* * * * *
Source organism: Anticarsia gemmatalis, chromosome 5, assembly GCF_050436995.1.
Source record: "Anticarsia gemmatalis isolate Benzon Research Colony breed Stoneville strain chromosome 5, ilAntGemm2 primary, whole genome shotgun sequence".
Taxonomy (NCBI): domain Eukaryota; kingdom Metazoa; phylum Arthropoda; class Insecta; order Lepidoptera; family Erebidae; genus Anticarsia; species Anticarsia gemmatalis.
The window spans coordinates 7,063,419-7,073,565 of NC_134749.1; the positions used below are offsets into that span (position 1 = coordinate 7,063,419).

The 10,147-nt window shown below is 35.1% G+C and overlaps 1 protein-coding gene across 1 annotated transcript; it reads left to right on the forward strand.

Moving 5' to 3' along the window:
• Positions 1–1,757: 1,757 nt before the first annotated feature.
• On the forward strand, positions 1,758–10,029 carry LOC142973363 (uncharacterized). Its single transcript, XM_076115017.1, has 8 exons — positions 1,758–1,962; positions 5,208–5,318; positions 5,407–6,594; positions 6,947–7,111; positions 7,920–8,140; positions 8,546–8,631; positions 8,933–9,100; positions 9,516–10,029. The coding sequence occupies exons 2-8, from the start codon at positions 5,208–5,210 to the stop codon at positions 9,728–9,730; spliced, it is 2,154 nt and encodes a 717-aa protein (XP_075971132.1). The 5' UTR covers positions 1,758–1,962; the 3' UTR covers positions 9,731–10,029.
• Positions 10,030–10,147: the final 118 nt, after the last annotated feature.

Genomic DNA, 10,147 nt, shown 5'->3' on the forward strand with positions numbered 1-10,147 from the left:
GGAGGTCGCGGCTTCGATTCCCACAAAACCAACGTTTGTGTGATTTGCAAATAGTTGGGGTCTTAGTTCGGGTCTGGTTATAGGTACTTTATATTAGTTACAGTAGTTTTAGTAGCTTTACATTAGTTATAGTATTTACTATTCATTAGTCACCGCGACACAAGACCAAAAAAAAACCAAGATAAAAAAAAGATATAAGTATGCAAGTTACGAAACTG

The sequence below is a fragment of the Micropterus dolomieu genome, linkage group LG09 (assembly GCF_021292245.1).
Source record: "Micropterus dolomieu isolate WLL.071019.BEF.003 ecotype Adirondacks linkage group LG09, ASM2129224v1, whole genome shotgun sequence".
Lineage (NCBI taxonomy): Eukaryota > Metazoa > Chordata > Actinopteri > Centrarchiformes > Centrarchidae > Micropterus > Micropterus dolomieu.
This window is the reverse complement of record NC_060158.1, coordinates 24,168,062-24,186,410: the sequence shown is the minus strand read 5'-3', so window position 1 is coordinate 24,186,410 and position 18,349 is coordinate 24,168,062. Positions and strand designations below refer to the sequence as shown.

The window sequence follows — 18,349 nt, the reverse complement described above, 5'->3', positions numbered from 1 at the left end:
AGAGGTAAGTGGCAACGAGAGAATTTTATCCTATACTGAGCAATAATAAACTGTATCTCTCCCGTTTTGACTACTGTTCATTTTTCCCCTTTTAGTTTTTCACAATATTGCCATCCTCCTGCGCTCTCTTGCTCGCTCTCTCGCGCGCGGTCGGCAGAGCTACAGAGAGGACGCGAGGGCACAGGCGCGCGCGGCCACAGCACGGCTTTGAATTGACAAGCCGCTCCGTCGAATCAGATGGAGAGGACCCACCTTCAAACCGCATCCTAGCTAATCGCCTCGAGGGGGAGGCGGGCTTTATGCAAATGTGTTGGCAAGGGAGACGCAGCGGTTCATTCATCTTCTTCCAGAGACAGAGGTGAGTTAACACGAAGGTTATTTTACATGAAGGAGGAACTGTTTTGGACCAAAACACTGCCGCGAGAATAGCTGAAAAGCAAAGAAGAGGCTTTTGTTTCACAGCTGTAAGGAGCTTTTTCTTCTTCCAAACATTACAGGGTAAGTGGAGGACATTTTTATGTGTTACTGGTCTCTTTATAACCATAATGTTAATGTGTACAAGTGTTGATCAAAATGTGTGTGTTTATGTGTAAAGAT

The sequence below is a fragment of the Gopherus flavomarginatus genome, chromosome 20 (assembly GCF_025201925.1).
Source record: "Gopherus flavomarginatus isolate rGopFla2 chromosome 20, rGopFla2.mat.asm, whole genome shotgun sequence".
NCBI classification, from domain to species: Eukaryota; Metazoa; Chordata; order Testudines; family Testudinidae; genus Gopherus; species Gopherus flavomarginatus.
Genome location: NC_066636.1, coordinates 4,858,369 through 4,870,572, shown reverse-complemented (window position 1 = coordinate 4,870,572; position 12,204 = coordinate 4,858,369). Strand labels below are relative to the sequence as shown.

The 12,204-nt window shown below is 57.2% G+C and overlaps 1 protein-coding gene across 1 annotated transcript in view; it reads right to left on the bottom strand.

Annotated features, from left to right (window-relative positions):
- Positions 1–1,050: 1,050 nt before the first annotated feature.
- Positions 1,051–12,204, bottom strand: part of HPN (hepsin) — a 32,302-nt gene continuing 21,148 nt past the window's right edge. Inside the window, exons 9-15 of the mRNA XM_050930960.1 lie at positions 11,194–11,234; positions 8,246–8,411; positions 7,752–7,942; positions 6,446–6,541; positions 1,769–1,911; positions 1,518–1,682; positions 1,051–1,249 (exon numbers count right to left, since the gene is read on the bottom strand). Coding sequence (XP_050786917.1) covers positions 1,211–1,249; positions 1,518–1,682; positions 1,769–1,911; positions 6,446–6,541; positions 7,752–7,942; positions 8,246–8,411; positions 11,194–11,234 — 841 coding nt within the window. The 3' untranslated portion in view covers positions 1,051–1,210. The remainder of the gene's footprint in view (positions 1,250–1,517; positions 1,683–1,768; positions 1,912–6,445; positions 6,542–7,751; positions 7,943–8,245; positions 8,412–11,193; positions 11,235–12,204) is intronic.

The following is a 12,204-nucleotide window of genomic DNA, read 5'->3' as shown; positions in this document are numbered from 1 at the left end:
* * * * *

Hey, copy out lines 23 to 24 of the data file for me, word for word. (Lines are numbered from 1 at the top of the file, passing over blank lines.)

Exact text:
Annotated features, from left to right (window-relative positions):
- Positions 1–1,050: 1,050 nt before the first annotated feature.